With the proliferation of various flakes-first introductions and handbooks its becoming more confusing for new users. When someone new reaches out for help and is met with a range of amswers from “Just use flakes” to “Well actually, they’re.experimental and have problems” it only hurts the project as a whole.

Stabilising flakes or abandoning flakes altogether: i think we need to pick one and get it over with, its been dragging on for too long.


When it comes to nixpkgs, the recurring issue is informality:

  1. Lack of written and/or automated guidelines. Best practices are constantly changing and the only way to discover them is to read lots of pull request reviews or submit a pull request and receive the same repetitive reviews. This is a waste of everybody’s time and highly demotivating.
  2. Lack of committer hierarchy. Oftentimes committers will be uncertain about whether they have the authority to make a change and wont know who to ask. Without a hierarchy even committers have no way to escalate an issue and such pull requests either go stale or some committer takes the initiative to merge it and takes the chance of being rebuked. (I see this happen even on changes only affecting an individual package, so the RFC process is not the answer.)

The struggle of now knowing who runs and maintains the automatic adding of people to the Nixpkgs maintainers team, or the person responsible not responding: Resend missed NixOS organization invites · Issue #234293 · NixOS/nixpkgs · GitHub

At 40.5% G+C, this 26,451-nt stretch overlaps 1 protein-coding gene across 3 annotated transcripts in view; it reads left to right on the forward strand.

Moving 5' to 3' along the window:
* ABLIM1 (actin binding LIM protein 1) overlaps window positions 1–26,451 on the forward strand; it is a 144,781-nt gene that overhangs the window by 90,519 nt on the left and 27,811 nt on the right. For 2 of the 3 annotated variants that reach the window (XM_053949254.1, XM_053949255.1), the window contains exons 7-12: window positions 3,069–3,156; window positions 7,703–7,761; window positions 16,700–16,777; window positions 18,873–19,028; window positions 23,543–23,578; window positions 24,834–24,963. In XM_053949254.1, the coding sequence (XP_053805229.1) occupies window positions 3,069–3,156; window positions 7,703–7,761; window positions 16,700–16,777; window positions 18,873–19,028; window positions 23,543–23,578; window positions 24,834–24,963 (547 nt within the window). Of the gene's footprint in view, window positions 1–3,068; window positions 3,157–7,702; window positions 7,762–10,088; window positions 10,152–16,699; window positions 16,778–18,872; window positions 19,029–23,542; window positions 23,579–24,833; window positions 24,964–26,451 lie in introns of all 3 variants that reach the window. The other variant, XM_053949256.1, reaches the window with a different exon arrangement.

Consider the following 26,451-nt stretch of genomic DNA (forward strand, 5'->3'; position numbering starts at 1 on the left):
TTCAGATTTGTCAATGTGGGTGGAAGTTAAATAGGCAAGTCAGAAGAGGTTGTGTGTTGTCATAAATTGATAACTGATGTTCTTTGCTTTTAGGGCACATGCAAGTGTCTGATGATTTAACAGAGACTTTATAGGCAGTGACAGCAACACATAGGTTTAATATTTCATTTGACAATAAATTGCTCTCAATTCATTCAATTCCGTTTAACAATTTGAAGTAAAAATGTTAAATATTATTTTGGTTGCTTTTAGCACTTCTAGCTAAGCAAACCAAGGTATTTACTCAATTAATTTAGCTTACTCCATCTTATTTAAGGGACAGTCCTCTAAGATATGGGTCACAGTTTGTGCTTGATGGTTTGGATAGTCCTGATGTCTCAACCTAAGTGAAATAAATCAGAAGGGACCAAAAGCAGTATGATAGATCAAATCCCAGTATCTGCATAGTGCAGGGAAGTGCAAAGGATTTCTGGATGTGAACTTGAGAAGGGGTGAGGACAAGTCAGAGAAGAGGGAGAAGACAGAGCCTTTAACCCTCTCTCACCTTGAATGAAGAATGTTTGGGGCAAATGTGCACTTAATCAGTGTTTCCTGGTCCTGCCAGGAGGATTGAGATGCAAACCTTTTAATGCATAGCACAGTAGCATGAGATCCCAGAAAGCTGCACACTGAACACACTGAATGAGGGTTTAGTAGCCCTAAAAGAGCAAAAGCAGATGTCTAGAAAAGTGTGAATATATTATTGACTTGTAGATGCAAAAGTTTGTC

For now I defaulted to PMing Eelco to ask about it very directly to fix the above issue, but that’s not great


I’ve never considered myself “stuck” within the Nix ecosystem, thanks to many kind strangers and a few patient individuals that answered my many questions. However, there are a bunch of things that I’ve seen people around me get stuck.

  1. Flakes
    I’ve found the documentation around flakes to be inadequate and inconsistent. Although experimental, they are at a rate of very wide adoption yet there is no actual, clear, introduction to flakes that bisects the structure and purposes of flakes in a way people can understand or/and criticize.

  2. Lack of documentation/guidelines
    Think this is generally the most repeated point across the Nix users. The documentation seems to expect you to know what exactly you are doing, while you are reading it precisely because you don’t. When contributing to an official project, you are expected to know a set of rules which are never explicitly clarified. As examples, I would like to provide instances where I’ve committed to nixpkgs and maintainers who reviewed my PRs have given me conflicting instructions. Or the very recent mainProgram change, where it was apparently meant to be set but discouraged until the very end when the change has finally been made. I also find the contributing guidelines for nixpkgs to be lackluster at best. As someone who has barely ever worked with git before committing to nixpkgs, I’ve found it relatively cryptic to decide what was correct and what was not. I thank to the maintainers who assisted me with patience along the way.